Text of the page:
Date of Award
Honors Thesis (Open Access)
Colby College. Government Dept.
The military draft in the United States has been a controversial public policy in the past. Conscription has been used for six different wars; each draft has differed from the others because of the circumstances of the war for which it was enacted and because of the way in which it was implemented. Today, because of the wars the United States is fighting in Afghanistan and Iraq, a new public policy has developed, called stop loss. Stop loss affects only those people who have already served in the military, forcing them to remain in military service after the originally contracted date of their retirement. This paper looks at the draft historically and at the justifications posed for each draft in order to compile a set of criteria to judge when conscription in democracy is ethical. These principles are then applied to the current stop loss policy to determine whether or not it is ethically sound. The conclusion holds that stop loss is not an ethical public policy.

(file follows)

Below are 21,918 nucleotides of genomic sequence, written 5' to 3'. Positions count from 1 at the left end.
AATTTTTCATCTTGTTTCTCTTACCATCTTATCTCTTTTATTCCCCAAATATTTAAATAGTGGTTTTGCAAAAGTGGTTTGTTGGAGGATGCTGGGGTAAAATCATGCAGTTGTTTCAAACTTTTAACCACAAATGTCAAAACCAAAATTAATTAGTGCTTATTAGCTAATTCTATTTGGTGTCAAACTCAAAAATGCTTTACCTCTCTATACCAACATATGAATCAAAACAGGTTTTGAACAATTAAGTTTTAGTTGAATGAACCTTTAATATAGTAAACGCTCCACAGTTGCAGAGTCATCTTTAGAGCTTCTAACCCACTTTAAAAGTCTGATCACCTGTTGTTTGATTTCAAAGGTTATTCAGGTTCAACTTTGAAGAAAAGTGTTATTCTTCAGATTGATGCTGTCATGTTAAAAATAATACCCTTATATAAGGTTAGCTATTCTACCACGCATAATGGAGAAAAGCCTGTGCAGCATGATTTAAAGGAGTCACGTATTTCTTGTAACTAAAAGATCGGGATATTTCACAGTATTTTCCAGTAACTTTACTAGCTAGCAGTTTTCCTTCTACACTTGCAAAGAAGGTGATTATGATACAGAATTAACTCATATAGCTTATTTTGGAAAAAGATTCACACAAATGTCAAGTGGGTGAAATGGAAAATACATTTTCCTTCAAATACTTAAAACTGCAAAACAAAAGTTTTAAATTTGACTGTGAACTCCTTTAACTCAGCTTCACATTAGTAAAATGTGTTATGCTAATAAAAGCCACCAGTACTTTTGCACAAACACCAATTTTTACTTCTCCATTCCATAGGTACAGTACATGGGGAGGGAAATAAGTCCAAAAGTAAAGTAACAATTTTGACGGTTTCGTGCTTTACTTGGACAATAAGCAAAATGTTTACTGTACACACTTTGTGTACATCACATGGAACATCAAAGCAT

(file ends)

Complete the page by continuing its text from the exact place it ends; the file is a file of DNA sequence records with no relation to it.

Draft -- United States, United States -- Armed forces -- Recruiting, enlistment, etc, Military service, Voluntary -- United States, Iraq War, 2003-, Afghan War, 2001-
Recommended CitationGrady, Jacqueline Shuttleworth, "Decisions to abrogate personal liberty: ethics of conscription in the United States" (2008). Honors Theses. Paper 104.
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